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Putting the Genie Back In The Bottle. Health Care For All Is the Cork.

Posted on | March 24, 2021 | No Comments

Mike Magee

Two years ago, James Comey wrote an editorial in the New York Times which began, “America has long had a radioactive racist soup in the center of our national life. Donald Trump thinks he is stirring it for political benefit. He’s actually doing something more dangerous.”

The January 6th insurrection, followed by the past weeks two mass shootings, add credence to his earlier warnings. Modern civilized societies rely on a double-armed approach to maintain order, peace and security.

The first arm is laws. But laws are of little value without enforcement. As Comey stated, “It was long a statutory crime to kill another human being; it just wasn’t against the law in practice to kill a black person in many places. The rights to vote and to equal treatment sounded muscular on paper, but they were weaklings in much of America.”

The second guard rail of civility is culture. MIT professor Edgar Schein  describes it this way: “Culture has three layers: the artifacts of a culture — our symbols and signs; its espoused values — the things we say we believe; and, most important, its underlying assumptions — the way things really are.”

In the Senate chamber this week, and in Republican controlled state houses across the nation,  Americans witnessed a colossal collision of reality and ideals in the form of new Jim Crow laws to suppress minority voting rights, and refusal to address gun violence in the wake of not one, but two mass shootings, involving sale of weapons of war to civilians. 

Were these the only flashing alerts signaling danger ahead, that would be enough to cause sleepless nights. But unenforced or unevenly enforced laws, and value dissonance in America, do not occur in isolation, but are supported by an even more erosive underpinning – greed-induced economic inequality.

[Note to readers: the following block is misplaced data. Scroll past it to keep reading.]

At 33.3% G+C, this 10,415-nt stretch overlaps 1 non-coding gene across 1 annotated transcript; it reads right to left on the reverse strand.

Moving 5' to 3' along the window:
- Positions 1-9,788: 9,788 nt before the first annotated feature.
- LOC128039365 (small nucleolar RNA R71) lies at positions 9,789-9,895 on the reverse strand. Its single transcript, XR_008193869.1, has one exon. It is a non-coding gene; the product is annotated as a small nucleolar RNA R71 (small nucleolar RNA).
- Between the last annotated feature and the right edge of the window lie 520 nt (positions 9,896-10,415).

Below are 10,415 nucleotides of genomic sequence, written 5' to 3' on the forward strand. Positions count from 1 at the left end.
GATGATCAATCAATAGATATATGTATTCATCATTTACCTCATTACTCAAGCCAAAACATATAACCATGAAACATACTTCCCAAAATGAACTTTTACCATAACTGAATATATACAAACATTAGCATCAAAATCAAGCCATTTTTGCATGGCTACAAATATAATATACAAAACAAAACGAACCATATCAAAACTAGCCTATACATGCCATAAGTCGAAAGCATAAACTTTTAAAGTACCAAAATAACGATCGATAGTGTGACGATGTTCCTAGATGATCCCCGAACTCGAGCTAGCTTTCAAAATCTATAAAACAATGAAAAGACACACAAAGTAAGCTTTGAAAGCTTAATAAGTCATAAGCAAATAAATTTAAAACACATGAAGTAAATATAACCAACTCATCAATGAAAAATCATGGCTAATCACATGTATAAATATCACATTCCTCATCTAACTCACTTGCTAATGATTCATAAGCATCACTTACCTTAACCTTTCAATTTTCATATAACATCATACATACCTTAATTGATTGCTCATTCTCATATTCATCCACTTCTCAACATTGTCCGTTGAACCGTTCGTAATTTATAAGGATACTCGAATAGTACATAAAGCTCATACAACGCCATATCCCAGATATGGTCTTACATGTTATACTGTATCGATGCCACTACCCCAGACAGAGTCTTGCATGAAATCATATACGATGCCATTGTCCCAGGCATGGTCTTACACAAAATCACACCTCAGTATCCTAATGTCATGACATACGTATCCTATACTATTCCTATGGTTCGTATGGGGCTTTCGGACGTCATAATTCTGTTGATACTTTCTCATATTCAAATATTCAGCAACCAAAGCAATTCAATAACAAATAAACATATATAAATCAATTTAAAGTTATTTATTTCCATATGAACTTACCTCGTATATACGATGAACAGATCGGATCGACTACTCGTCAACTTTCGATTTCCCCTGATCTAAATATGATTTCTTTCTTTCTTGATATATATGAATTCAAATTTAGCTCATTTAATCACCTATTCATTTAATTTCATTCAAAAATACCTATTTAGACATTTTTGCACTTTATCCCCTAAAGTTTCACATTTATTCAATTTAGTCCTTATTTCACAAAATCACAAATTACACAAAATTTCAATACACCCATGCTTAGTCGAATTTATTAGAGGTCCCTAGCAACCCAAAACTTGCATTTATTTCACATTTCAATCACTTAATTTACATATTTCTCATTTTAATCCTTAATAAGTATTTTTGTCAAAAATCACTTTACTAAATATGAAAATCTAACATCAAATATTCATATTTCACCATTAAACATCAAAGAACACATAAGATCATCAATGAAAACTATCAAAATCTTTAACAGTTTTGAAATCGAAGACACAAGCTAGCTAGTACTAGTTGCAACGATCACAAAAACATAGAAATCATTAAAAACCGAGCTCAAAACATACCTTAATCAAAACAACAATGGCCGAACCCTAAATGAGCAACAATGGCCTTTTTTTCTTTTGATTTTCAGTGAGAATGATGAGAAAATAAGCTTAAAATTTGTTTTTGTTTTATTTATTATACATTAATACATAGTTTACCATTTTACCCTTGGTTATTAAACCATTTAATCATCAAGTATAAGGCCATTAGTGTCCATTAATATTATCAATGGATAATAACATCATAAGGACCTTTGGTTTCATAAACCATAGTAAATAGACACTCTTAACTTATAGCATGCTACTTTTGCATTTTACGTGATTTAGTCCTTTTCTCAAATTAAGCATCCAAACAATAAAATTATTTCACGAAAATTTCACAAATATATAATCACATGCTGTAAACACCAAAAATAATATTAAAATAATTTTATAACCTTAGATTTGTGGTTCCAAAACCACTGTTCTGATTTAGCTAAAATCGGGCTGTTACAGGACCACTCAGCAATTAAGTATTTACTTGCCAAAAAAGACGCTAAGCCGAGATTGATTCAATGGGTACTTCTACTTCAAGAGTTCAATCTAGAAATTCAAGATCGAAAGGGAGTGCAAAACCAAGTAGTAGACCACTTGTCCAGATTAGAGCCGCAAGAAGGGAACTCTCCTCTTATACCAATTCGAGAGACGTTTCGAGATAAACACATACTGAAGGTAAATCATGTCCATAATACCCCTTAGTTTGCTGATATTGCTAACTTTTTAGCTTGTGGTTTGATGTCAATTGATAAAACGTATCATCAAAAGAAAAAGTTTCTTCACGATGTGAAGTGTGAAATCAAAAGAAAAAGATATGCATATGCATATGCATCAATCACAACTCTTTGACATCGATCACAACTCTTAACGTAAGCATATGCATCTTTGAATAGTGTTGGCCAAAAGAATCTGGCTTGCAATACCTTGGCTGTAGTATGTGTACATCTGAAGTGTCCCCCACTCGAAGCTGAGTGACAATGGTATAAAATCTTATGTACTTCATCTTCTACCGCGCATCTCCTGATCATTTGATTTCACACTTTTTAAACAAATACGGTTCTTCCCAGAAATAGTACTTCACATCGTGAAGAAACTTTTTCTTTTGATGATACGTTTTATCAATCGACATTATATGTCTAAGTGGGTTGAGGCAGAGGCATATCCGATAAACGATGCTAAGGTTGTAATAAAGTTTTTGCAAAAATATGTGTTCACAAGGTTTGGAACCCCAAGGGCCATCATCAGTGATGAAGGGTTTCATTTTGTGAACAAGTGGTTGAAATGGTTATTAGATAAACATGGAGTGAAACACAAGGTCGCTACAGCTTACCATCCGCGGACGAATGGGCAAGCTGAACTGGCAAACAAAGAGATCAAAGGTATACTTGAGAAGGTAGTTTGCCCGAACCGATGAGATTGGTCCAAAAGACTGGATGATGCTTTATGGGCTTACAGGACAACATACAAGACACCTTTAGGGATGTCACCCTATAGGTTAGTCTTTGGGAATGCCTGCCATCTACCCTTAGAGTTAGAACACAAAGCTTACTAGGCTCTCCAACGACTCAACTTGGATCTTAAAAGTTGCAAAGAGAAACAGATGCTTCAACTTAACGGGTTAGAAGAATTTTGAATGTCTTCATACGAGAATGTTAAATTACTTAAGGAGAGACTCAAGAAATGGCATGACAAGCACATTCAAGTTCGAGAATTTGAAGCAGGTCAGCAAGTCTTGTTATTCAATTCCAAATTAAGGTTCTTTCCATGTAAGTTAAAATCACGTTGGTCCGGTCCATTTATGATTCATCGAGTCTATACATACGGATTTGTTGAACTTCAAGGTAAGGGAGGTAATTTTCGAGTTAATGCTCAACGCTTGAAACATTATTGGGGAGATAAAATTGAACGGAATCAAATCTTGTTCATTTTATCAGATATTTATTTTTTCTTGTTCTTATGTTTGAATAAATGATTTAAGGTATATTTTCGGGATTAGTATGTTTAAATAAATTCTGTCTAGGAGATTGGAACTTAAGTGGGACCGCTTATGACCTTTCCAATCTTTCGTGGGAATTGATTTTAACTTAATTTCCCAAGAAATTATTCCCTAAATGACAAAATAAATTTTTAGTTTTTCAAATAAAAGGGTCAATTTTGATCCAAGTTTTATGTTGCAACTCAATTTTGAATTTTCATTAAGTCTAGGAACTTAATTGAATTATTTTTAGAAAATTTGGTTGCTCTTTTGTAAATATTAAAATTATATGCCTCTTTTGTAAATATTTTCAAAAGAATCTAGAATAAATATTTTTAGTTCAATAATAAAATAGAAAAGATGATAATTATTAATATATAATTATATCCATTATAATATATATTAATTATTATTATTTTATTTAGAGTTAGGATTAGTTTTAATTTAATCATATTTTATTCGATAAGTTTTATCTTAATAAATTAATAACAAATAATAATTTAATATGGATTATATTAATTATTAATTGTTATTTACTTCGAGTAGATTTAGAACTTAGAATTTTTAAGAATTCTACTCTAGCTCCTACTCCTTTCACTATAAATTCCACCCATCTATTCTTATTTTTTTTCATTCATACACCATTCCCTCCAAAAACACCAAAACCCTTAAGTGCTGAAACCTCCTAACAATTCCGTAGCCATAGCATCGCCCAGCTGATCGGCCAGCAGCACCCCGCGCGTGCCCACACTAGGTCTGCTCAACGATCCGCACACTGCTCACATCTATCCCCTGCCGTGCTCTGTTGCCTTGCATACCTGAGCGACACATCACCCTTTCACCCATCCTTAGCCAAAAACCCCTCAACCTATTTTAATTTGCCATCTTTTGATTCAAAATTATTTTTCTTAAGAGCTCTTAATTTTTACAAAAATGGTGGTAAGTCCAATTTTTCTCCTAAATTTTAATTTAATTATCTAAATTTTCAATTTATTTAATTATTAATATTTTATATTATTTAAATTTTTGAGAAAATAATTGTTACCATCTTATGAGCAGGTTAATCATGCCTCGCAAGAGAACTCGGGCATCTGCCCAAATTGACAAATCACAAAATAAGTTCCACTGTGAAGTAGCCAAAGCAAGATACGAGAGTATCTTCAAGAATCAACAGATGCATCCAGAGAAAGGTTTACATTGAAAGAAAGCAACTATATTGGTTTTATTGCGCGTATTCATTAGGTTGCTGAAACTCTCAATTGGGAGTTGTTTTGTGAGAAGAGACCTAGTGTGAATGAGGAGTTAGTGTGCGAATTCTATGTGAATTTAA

A 2019 pre-pandemic report in the Wall Street Journal laid out the numbers. While the vast majority of growth in assets in the prior three decades went to the top 10% in the US, debt increased by $9 trillion with ¾ of the debt issued to the bottom 90% of American families. For the top 1% during this period, median net worth grew 178% to over $11 million. For the rest of us, earnings had been flat while housing prices increased 290%, four year college tuition soared 311%, and average per-capita health care expenditures rose 51%.

A May, 2021 WSJ report from the Federal Reserve reinforced the uneven impact of the pandemic: “Almost 40% of households earning less than $40,000 a year experienced at least one job loss in March, versus 19% of households earning between $40,000 and $100,000 and 13% of those earning more than $100,000, the Fed said. And while 85% of those with no work disruption said they could pay the current month’s bills in full, just 64% of those who had lost a job or had their hours cut said they could cover their expenses for the month.”

To put this genie back in the bottle, we must simultaneously address the nation’s values, its culture and its economics. To accomplish this, artificial barriers like the filibuster rules in the Senate must be dismantled.

Beyond this, the quickest, most direct pathway to address income inequlity, safety and security is now through universal health coverage. Not only would this offer the opportunity to distribute wealth more equitably, but it would also offer the country the opportunity to acknowledge mistakes of the past, and work anew at aligning our actual behaviors with our stated values of compassion, understanding and partnership.

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